Denmark Ends Fat Tax (But Not Because It Didn’t Work)

Just over a year afterDenmark passed what is thought to be the world’s first fat tax, the Danish government has announced it will eliminate the measure. The reason is not that the tax was unsuccessful at its goal of making people slimmer and healthier but for economic and political reasons.The tax was said to be especially onerous to small businesses; “maligned” is an oft-mentioned word in the arguments.

Authorities say that the tax inflated food prices and put Danish jobs at risk. Denmark’s center-left minority agreed to scrap the tax as part of the government’s budget negotiations, in a year when the country’s economic output and investments have declined. Even without taxes on fat and sugar, Denmark already had one of the highest tax burdens in the world.

Under the tax, which was introduced on October 1, 2011, foods containing over 2.3 percent saturated fat were subject to the measure, be they dairy, meat or processed foods such as butter, cheese, sausage and oil. Specifically, for every kilogram (2.2 pounds) of saturated fat in an item, 16 kroner ($2.70) were added to the price. As the BBC explains, the tax meant that a 250 gram pack of butter cost 2.20 kroner more.

While there is only limited evidence to suggest that the tax was significantly hurting Danes in the wallet, a number of Danes have been crossing the border to Germany (where prices are as much as 20 percent cheaper) or Sweden. Along with rescinding the fat tax, the ministry also said that it scrapping plans to introduce a sugar tax.

With 47 percent of Danes overweight and 13 percent obese, noword yet on precisely how the Danish government now hopes to address its citizens’ health issues.

Other countries including the UK, Switzerland and Germany have cited Denmark’s fat tax as a model, so the Danish government’s decision to end it is a setback in efforts to urge people to have healthier lifestyles via legislation. As the Guardian notes, France’s government has already instituted a tax on sodas and sugary drinks, is planning to quadruple taxes on products containing palm oil (causing a “big fat international row” over Nutella, 20 percent of which is made of palm oil) and is considering introducing a tax on beer, all with a view to promoting healthy lifestyles (and increasing tax revenues of course).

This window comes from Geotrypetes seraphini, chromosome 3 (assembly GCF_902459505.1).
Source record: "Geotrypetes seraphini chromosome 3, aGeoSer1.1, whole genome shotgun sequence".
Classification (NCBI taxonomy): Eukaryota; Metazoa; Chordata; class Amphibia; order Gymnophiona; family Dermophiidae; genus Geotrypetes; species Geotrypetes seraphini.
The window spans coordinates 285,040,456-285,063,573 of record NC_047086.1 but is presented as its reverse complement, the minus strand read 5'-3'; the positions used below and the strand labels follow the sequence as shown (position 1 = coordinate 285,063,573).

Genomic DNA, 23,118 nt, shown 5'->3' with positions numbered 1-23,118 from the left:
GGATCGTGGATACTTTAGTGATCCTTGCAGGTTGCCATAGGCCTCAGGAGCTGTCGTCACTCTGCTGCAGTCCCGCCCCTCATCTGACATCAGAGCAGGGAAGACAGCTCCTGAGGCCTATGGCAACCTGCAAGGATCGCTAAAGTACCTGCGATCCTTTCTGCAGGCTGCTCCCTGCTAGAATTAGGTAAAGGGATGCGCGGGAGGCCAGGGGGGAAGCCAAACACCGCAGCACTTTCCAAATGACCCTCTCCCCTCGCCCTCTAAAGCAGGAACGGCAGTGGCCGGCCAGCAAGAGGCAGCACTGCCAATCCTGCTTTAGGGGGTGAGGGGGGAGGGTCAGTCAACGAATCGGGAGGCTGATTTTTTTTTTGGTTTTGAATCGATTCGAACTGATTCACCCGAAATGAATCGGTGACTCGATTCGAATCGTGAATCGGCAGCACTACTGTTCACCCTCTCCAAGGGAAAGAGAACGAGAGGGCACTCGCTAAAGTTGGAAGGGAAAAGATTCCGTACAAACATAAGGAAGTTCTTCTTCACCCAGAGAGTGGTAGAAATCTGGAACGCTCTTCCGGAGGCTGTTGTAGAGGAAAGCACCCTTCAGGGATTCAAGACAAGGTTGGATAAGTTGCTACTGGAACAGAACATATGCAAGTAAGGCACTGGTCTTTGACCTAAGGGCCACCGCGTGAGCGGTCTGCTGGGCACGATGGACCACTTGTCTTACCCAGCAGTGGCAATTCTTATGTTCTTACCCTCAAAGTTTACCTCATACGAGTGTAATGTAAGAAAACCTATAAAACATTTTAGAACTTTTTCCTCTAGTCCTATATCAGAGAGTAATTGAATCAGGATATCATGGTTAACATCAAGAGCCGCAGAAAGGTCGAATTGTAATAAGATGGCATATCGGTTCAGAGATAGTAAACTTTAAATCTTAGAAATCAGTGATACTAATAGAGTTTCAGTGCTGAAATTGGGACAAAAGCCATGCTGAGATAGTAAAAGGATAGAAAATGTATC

In Denmark, the fat tax did bring in about 170 million ($216 million) in revenue in 2012. Lawmakers say they will slightly raise income taxes and decrease personal tax deductions to offset any losses.

The jury is still out about how the likes of a fat tax, a soda tax and other “nanny state” measures can help us change our diets.

In the US, over two-thirds of adults in are obese and over one-third overweight and the rates for children are catching up. We are having our cake and eating it too but at what cost?


Related Care2 Coverage

A Fat Tax in Denmark: Should It Happen in the US?


Photo by Comrade Foot

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.7 months ago

To be sure that this government weren't able to acquire optimum are caused by tax on fat , nice blog for keep healthier life. sydney city bookkeeper

Annmari Lundin
Annmari Lundin2 years ago

I think that there's not just one measure to rid us of obesity. Taxes are just a desperate one. Education, banning fat and sugar in schools, limiting advertisement of fast food targeting children, subsidizing healthy choices like veggies, berries, nuts and fruits are some of my suggestions.
Obesity and overweight will kill us all in the end. It's a disaster for the individuals affected and it cost us billions in healthcare.
Fat may be beautiful and skinny ugly, but how about lowering the average weight in all Western countries to a healthy level?

Amber Martingale
Angela Roquemore2 years ago

It's a good idea in theory, just like Prohibition was. In actual practice, however, all Prohibition did was turn alcohol into a member of the "forbidden fruit syndrome," and I'm afraid that that's what'll happen with fat if the US tries to tax it.

Mary L.
Mary L.2 years ago

Education is the golden bullet.

Betsy M.
Betsy M.3 years ago

Scientifically illiterate.

Bonnie M.
Bonnie M.3 years ago

To me, it boils down to personal choices, lifestyle and attitude. Add to this extreme advertisement, instant gratification and consumerism. The sad fact is, this is how the younger generations are brought up. Society has to learn how te be a sensible consumer in every aspect of consuming and purchase of goods, food especially. and perhaps bring up their children in a better way instead of give, give give and take, take, take.

Penny Ranger
Penny Ranger3 years ago

we are not children we should be able to eat fat or not!

Katheleen Sauret
kathleen Sauret3 years ago

Copenhagen is the 2nd most expensive Capital in the world, so they didn't need this additional tax. I was suprised that so many are considered overweight. I worked in Copenhagen the past 5 months and most everyone is thin. I guess they are finding those overweight individuals outside the Capital.I tend to agree that the government shouldn't involve theirselves in what a person choses to eat, but with universal health care......eating the wrong things can cost the government a lot down the road.

But it is true about the Danes going to Germany to buy sweets. Us, in Sweden, head to Germany to buy alcohol because of the huge tax we have at the government liquor stores and the Danes are there buying

Rita White
Rita White3 years ago

thank you for sharing

Georgette W.
Georgette W.3 years ago

This tax was stupid from the first. Replacing natural whole foods like eggs and milk with rancid, oxidized vegetable oils will make people fatter and sicker.